Life After Death: Widows and the English Novel, Defoe to Austen

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University of Delaware Press, 2005 - 218 страница
Life After Death shows how representations of the widow in theeighteenth-century novel express attitudes toward emerging capitalismand women's participation in it. Authors responded to the century'sinstability by using widows, who had the right to act economically andself-interestedly, to teach women that virtue meant foregoing theopportunities that the changing economy offered. Novelists thus helpedto create expectations for women that linger today, and established thenovel as a cultural arbiter. The first study of widows in the developingnovel, Life After Death also takes the next step in merging genre, gender, and economic criticism

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Fear and Property Affluence and the Widow
Diligent and Sentimental Labor Work and the Widow
Poor Pathetic and Positive Poverty and the Widow
She Put Mercury into the Morning Milk Crime and the Widow
A State of Alteration Perhaps of Improvement Jane Austens Widows
Charity to Widows in EighteenthCentury England
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Страница 116 - Parting with him! Why, that is the whole Scheme and Intention of all Marriage Articles. The comfortable Estate of Widow-hood, is the only hope that keeps up a Wife's Spirits.
Страница 165 - Captain Wentworth had no fortune. He had been lucky in his profession, but spending freely, what had come freely, had realized nothing. But, he was confident that he should soon be rich; - full of life and ardour, he knew that he should soon have a ship, and soon be on a station that would lead to every thing he wanted. He had always been lucky; he knew he should be so still.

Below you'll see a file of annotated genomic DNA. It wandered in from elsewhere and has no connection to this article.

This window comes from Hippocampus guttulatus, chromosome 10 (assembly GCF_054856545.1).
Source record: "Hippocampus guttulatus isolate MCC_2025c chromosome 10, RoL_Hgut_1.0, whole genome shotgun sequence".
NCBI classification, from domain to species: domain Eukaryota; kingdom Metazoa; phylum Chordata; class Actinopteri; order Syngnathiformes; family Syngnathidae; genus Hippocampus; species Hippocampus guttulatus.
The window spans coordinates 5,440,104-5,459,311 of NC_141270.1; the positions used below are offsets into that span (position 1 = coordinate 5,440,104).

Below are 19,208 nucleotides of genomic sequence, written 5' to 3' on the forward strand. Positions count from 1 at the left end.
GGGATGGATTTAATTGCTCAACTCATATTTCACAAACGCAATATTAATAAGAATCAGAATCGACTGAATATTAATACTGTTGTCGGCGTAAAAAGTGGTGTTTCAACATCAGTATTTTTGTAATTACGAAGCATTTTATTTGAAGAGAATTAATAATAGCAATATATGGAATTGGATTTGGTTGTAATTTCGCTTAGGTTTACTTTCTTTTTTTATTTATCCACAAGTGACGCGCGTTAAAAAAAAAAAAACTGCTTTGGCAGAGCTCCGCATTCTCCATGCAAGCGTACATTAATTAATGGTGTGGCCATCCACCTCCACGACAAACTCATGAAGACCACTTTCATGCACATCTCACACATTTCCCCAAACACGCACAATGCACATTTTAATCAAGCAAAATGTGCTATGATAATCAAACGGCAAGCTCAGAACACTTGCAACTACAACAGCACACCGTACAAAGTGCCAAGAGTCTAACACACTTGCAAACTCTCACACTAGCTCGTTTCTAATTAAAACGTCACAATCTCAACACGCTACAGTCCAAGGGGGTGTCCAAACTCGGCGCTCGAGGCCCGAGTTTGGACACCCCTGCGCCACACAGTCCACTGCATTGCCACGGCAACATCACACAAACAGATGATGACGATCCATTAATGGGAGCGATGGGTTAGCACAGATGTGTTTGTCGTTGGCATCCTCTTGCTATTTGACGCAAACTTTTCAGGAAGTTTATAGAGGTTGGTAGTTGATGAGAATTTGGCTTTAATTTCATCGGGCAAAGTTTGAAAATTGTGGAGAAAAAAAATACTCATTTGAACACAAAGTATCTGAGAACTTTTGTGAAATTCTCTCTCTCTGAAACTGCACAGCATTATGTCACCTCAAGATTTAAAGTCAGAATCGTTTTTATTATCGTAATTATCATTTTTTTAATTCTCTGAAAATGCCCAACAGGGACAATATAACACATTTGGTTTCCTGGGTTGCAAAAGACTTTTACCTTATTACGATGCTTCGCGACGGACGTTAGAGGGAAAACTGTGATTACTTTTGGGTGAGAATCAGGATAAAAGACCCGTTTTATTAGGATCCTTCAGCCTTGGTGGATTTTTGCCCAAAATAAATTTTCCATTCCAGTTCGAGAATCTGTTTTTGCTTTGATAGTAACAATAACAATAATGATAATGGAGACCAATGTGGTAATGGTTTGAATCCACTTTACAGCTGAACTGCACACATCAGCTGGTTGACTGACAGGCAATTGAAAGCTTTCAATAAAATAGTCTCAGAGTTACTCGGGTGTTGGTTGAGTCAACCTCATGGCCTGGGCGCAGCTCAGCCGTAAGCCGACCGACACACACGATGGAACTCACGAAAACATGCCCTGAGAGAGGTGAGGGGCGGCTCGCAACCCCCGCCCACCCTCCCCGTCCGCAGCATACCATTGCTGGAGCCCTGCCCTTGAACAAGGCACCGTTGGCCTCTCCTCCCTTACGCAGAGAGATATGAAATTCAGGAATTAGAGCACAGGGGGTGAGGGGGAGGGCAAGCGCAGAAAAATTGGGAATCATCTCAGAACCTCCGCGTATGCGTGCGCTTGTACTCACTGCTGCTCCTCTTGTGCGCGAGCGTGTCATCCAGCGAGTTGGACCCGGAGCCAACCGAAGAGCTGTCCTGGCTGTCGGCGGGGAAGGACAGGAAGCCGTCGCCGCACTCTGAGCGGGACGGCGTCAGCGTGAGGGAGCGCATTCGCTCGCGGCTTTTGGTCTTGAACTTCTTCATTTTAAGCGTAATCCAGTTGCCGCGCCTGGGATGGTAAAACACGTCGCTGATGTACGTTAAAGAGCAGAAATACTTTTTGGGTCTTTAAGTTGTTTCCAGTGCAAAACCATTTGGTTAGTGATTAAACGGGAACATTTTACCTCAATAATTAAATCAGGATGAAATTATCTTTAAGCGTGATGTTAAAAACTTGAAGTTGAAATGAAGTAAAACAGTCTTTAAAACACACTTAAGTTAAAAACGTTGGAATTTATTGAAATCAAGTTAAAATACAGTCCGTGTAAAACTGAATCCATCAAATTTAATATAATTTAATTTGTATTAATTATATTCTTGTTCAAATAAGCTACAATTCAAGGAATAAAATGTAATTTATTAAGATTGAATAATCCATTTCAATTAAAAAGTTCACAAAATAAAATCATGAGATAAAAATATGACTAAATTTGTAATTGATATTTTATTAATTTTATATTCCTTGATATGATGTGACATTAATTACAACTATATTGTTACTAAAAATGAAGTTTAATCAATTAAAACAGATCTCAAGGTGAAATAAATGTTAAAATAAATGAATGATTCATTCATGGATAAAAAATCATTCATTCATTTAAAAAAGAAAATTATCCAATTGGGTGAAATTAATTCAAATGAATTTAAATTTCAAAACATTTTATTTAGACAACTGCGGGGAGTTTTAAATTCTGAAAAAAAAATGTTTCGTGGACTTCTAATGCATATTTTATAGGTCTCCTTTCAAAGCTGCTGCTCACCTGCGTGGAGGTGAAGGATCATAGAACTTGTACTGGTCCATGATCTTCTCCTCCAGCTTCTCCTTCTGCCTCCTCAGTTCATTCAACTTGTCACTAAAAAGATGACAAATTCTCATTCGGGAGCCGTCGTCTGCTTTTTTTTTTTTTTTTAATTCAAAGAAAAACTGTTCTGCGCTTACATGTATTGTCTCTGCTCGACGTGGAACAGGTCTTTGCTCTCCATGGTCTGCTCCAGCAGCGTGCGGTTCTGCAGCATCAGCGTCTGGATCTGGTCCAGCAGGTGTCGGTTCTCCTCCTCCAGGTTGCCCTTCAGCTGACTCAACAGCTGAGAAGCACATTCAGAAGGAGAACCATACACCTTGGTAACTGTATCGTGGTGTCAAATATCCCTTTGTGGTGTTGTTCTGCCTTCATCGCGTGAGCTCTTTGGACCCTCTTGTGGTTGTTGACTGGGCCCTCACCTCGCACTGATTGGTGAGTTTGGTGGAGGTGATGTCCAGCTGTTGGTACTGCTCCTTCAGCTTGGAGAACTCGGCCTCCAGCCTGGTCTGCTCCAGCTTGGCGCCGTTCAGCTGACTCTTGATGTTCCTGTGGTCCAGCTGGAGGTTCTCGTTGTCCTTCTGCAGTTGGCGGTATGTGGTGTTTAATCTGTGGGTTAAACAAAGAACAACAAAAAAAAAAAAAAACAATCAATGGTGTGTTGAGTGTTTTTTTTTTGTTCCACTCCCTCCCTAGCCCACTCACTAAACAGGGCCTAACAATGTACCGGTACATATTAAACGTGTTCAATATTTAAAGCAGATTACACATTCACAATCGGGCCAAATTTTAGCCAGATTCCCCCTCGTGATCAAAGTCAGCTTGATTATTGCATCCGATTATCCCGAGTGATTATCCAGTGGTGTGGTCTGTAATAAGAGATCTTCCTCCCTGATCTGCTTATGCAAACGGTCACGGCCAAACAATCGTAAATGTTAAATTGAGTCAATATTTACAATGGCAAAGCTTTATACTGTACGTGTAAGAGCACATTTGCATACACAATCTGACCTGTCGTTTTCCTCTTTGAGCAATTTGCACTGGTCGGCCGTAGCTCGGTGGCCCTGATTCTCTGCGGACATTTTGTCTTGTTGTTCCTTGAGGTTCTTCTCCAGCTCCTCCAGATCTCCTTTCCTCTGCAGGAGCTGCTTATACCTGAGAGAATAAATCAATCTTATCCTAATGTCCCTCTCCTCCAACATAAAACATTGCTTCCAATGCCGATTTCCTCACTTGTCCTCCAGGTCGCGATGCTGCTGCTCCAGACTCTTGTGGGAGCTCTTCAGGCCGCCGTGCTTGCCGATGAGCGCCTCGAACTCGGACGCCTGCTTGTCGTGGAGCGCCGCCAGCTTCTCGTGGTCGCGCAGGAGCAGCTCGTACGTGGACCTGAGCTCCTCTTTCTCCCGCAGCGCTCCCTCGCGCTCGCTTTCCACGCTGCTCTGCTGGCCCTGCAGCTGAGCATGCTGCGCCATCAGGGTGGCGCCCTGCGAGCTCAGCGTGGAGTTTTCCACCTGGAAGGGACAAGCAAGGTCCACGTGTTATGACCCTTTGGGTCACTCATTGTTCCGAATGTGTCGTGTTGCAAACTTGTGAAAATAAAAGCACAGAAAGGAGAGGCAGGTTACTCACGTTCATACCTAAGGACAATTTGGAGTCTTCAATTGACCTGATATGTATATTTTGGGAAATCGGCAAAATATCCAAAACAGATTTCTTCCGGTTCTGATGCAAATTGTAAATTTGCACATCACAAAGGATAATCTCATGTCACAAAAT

Страница 165 - Anne Elliot, with all her claims of birth, beauty, and mind, to throw herself away at nineteen ; involve herself at nineteen in an engagement with a young man, who had nothing but himself to recommend him, and no hopes of attaining affluence, but in the chances of a most uncertain profession, and no connexions to secure even his farther rise in that profession, would be, indeed, a throwing away, which she grieved to think of!
Страница 165 - ... he wanted. He had always been lucky; he knew he should be so still. Such confidence, powerful in its own warmth, and bewitching in the wit which often expressed it, must have been enough for Anne ; but Lady Russell saw it very differently. His sanguine temper, and fearlessness of mind, operated very differently on her. She saw in it but an aggravation of the evil. It only added a dangerous character to himself.
Страница 199 - Oh, my dear! human flesh! You quite shock me; if you mean a fling at the slave-trade, I assure you Mr. Suckling was always rather a friend to the abolition.
Страница 199 - I did not mean, I was not thinking of the slave-trade,' replied Jane; 'governess-trade, I assure you, was all that I had in view; widely different certainly as to the guilt of those who carry it on; but as to the greater misery of the victims, I do not know where it lies.

О аутору (2005)

Karen Bloom Gevirtz teaches at Seton Hall University in South Orange, New Jersey.

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